First vehicle-to-grid tariff in the UK will save drivers $1,640 per year

Australia is still developing rules & regs for bidirectional charging, but the UK is pushing ahead with new tariffs that will unlock massive amounts of battery storage in EVs.

Octopus Energy, partly owned by Australia’s Origin Energy, has launched the UK’s first vehicle-to-grid tariff, offering free charging for EVs if the customer allows the energy provider to utilise their vehicle’s battery to export electricity back to the grid during peak demand hours.

The company says the new smart tariff will save EV owners more than £850 ($A1640) a year in charging costs.

To qualify for the tariff, customers must have their EV plugged into the grid for 170+ hours each month (about 6 hours per day) and stay below the annual usage limit of 333kWh per month, which Octopus says represents about 12,000 miles (19,000 km) of annual driving.

For reference the average Australian passenger vehicle drives just 11,100km per year.

Octopus says its smart tariff platform, Kraken uses advanced data and machine learning to enable the new vehicle-to-grid tariff. The company says the platform has been licensed to support over 50 million accounts worldwide, including Origin Energy, which recently increased its holding in Octopus to 23%.

The new V2G tariff marks a milestone in the transition to clean technology and could be the key to unlocking massive amounts of battery storage, enabling a further acceleration away from fossil fuels.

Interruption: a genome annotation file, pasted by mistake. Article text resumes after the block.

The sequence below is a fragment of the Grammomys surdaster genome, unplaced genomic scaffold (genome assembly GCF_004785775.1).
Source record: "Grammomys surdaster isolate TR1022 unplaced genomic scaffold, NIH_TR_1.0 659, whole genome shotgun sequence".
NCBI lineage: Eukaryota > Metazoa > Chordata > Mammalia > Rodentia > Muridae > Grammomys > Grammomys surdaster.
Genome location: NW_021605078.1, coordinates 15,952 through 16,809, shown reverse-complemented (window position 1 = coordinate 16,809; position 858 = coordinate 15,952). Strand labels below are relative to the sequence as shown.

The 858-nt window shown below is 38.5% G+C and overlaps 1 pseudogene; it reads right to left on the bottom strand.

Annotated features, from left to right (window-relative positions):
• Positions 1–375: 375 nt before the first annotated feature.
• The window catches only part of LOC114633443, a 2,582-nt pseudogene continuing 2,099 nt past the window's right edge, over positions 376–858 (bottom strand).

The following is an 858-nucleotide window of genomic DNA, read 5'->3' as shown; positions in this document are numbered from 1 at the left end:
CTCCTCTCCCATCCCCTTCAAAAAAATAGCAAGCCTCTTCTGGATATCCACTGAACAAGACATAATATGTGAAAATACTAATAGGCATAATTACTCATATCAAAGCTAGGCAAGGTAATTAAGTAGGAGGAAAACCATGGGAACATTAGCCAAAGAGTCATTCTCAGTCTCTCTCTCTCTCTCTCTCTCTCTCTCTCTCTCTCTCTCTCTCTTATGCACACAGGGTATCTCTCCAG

It may also be coming to Australia, in time, with Origin already trialling different EV charging tariffs that have been successful in pushing demand to the midday sun, or low demand periods overnight.

New battery lifecycles enabling vehicle-to-grid

One of the main concerns with vehicle-to-grid in the past was that the additional charging cycles could accelerate battery degradation which aside from reducing EV lifespan also plays into negative misinformation campaigns around EVs, a potential reason why many EV makers have so far been reluctant to provide the hardware in their vehicles.

However, with the recent rapid improvements in EV battery lifespan and with smart V2G tariff platforms now reaching commercialisation, we may be about to see the technology convergence that enables a mass uptake of V2G.

A 2018 Model S recently clocked over 650,000 km with the same battery and CATL now provides 800,000 km warranties on its EV batteries. Last year Gotion High-Tech announced it would begin production of a battery with a lifespan of 2 million km which represents 130 years worth of average Australian driving.

What this means is that battery longevity is now at a point where EV batteries can absolutely be utilised for vehicle-to-grid applications without worrying about battery degradation.

And with most modern EV batteries now 50 kWh or more (roughly 4 times the capacity of a 13.5 kWh Tesla Powerwall), there is an enormous opportunity to unlock a massive energy storage resource in the form of millions of EV batteries, the utilisation of which would be a complete game changer for renewables rollout and grid stability.